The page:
“I was always blocking for him. Half the time, I might end up on the ground. I remember being on the ground, my head was turned to the side and I was looking Anthony in the eye, but he was still running. He was six inches off the ground and had 10 more yards in him. I never saw that before or after that and I played four years of college football [at Rose-Hulman],” Collett said. “If I was that far off the ground, I got six more inches. I knew right away he was the real deal.”

Anthony Thompson credited Collett and that 1984 senior class for helping instill in him that strong work ethic.

“I was a little sophomore and didn’t know anything about high school football,” Thompson said Thursday. “[Collett] took me under his wing and taught me everything about hard work and perseverance.”

Collett said his class knew it had to outwork opponents to succeed.

“A lot of our senior class weren’t the most talented kids, but they were really hard workers. We were strong in the weightroom and on the field they were all mentally tough,” Collett said.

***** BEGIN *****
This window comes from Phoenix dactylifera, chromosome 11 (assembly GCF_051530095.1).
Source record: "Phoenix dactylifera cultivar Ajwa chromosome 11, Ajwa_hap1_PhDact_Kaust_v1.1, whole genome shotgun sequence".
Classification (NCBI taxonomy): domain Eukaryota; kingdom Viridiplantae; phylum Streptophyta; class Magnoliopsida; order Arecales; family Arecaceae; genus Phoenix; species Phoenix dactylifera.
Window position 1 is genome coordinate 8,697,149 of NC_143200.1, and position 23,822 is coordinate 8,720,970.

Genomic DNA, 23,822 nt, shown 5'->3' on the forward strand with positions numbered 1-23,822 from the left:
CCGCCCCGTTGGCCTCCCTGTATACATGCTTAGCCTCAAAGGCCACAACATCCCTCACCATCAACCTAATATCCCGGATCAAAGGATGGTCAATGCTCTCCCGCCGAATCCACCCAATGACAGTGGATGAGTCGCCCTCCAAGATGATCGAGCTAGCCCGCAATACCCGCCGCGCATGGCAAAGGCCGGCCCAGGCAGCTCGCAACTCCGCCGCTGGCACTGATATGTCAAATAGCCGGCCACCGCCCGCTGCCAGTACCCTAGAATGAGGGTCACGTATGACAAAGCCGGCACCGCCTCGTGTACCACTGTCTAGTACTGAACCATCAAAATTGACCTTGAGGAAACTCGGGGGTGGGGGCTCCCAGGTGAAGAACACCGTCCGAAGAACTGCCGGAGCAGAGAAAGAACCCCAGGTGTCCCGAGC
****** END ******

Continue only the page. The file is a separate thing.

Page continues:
Thompson was like a sponge when it came to football, whether it was quickly learning the details of reading the blocks of Collett and his North teammates or trying to emulate one of the all-time greats.

“One thing he got from Walter Payton, Walter was the guy that when he was on the goal line, he’d go up and over. Anthony wasn’t noted for that,” Stahley said. “When it got down to goal line, there was nothing anybody could do about it.”

Coaching Thompson was a once-in-a-lifetime opportunity.

“In 32 years of coaching, I had a lot of talented players and a lot of other guys that worked really hard. But very few that were both, and he was one of those,” Stahley said.

“The interesting thing about AT in high school, very coachable. Took great instruction. He’d do whatever the coaches asked him to do,” Tanoos said. “Always a humble, kind, gentle soul. But when you got him on the football field, he was a different person.”

Mallory saw those characteristics in the Parade All-American as well. On the drive back to Bloomington with an assistant coach after Thompson committed to the Hoosiers, “it was tough to keep the car on the road. We were two excited people,” he said.